Rep, Martin Harty, who last week said the state’s “defective people” should be sent to Siberia or the Granite State equivalent, has resigned. But lawmakers who espouse policies every bit as heartless are still in power.
This morning, the Concord Monitor reported :
The 2012-2013 budget proposed by Gov. John Lynch would have given Health and Human Services – the state’s largest department – $621 million less than the agency calculated it would need to maintain current services. But Republican leaders who control the House say Lynch’s revenue estimates are $300 million too high. They also object to the governor’s cuts to local aid. House Finance Committee members have pledged to make up the difference through deeper spending cuts.
There is little doubt that cuts that deep will cause death and suffering for those who depend on state-funded services to live dignified lives.
The rally included experienced activists like Rev. Dwight Haynes, who m arched with Dr. King from Selma to Montgomery in 1965, but included others who said this was their first time demonstrating at all.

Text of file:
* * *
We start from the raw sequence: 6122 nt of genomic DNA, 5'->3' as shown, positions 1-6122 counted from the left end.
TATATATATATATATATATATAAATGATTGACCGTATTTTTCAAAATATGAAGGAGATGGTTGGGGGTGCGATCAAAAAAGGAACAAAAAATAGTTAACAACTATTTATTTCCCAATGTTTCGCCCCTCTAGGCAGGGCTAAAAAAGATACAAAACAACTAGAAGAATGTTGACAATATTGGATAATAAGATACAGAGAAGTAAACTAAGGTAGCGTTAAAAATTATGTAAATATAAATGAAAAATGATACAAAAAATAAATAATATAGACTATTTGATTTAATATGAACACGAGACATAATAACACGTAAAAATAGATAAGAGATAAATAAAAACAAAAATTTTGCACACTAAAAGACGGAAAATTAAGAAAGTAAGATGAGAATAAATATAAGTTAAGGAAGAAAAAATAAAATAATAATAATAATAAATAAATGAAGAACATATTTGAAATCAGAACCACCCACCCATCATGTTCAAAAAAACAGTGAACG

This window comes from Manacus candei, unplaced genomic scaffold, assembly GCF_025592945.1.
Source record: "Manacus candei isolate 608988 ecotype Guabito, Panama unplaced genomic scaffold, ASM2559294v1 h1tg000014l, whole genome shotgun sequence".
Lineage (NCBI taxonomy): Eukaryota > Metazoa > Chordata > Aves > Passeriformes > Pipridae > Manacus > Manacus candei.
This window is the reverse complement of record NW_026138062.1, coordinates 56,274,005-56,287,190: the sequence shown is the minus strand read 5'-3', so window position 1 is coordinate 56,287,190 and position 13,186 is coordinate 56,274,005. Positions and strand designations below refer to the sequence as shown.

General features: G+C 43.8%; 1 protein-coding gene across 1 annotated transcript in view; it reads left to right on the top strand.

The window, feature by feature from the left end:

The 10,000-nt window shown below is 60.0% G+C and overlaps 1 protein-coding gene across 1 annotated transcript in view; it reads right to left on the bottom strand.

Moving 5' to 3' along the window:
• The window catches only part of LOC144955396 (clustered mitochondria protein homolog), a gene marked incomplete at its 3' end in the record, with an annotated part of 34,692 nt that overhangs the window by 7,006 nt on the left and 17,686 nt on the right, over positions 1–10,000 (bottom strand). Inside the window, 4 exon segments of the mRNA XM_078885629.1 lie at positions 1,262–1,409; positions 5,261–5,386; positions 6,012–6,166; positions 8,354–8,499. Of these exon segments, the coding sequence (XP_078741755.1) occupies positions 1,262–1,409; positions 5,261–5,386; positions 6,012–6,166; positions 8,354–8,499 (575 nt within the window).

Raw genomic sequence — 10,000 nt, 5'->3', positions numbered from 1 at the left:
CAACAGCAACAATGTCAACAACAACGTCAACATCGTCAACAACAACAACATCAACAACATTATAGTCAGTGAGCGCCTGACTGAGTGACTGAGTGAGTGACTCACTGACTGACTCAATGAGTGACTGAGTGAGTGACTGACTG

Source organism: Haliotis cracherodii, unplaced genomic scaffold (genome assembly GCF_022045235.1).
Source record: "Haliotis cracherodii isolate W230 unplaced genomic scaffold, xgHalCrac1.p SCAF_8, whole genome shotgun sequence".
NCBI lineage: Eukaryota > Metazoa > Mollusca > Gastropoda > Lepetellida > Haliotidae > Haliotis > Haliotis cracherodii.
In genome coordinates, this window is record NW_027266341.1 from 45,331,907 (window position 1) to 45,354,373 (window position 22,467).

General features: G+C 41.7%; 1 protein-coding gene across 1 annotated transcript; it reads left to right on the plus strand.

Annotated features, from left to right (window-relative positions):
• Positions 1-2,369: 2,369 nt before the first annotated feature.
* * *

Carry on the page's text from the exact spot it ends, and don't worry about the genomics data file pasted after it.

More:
Solidarity with Wisconsin’s public sector workers, who have been stripped of their collective bargaining rights, was another popular sentiment at the rally, which was part of MoveOn.org’s “Save the Dream” campaign.
New Hampshire workers face a formidable fight to keep our state from adopting anti-union policies like Right to Work (for Less), which has already passed the House and has the support of Senate leaders.
But perhaps people are finally waking up.